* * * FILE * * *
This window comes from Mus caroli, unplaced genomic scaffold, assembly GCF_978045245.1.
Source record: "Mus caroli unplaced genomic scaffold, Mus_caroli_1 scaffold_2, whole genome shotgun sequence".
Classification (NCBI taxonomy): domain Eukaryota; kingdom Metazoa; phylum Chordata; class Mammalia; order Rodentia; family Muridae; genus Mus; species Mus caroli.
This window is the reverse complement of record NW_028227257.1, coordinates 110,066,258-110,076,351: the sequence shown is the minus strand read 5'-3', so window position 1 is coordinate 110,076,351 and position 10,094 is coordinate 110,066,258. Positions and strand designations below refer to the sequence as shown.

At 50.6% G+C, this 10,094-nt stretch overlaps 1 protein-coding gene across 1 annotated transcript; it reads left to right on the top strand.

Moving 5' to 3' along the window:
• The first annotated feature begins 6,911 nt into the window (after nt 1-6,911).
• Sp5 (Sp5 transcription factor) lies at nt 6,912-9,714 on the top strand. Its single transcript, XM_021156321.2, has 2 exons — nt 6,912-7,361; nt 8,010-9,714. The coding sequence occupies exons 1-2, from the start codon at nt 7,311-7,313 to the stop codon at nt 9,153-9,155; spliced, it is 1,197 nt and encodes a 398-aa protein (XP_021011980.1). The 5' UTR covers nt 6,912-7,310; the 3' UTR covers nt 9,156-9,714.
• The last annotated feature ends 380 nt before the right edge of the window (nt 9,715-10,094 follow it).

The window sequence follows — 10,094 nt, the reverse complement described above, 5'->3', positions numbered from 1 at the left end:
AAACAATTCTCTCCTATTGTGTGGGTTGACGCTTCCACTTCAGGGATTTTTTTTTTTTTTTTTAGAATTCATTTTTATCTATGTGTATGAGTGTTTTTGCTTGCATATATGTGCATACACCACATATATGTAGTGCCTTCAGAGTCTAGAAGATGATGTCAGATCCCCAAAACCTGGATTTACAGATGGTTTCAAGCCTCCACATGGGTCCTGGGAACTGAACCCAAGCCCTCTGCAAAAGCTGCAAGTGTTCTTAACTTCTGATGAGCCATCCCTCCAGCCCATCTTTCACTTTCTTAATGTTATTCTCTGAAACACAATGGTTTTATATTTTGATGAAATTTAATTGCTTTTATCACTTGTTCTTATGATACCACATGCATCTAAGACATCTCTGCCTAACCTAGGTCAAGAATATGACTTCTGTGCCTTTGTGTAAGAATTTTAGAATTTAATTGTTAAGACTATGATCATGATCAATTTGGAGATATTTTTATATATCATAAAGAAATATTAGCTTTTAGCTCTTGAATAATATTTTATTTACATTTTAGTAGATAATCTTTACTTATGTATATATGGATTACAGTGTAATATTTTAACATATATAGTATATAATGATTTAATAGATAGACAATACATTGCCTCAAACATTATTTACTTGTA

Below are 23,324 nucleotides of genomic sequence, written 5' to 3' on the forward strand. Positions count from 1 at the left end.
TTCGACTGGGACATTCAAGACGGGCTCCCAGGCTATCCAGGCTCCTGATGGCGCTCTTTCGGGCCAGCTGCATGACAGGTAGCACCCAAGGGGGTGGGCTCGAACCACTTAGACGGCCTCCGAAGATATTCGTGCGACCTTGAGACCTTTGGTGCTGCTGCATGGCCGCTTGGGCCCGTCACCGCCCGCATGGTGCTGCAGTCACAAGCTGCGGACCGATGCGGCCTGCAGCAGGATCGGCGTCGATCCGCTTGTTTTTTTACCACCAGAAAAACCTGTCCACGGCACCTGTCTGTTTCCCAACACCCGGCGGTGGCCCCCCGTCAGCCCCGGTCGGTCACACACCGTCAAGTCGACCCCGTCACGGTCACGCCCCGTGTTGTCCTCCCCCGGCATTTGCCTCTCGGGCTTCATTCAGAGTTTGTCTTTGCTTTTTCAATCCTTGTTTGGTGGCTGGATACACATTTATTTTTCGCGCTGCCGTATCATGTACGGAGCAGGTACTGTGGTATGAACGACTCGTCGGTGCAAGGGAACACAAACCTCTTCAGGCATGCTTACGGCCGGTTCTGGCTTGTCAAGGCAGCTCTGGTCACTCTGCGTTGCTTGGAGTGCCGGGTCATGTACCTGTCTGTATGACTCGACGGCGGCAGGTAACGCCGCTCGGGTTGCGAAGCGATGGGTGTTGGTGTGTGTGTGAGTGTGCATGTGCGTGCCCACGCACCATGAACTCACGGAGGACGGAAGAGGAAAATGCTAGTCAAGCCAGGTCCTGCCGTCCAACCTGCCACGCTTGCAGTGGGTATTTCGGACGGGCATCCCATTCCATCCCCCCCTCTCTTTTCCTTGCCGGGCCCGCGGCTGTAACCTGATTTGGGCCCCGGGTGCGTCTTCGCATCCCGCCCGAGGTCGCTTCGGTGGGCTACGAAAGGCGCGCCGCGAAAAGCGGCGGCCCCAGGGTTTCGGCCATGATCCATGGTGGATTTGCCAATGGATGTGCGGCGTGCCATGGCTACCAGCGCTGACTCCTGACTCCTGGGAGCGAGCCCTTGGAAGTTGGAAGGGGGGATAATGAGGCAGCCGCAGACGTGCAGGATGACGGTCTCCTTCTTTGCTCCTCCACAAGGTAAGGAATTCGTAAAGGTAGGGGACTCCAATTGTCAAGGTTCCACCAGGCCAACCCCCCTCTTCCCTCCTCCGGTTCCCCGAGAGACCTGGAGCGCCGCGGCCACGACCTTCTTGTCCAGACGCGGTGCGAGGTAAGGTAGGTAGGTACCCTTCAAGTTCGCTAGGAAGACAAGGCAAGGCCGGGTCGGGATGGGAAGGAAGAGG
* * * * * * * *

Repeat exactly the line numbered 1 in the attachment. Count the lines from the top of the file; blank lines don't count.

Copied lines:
This window comes from Mus caroli, unplaced genomic scaffold, assembly GCF_978045245.1.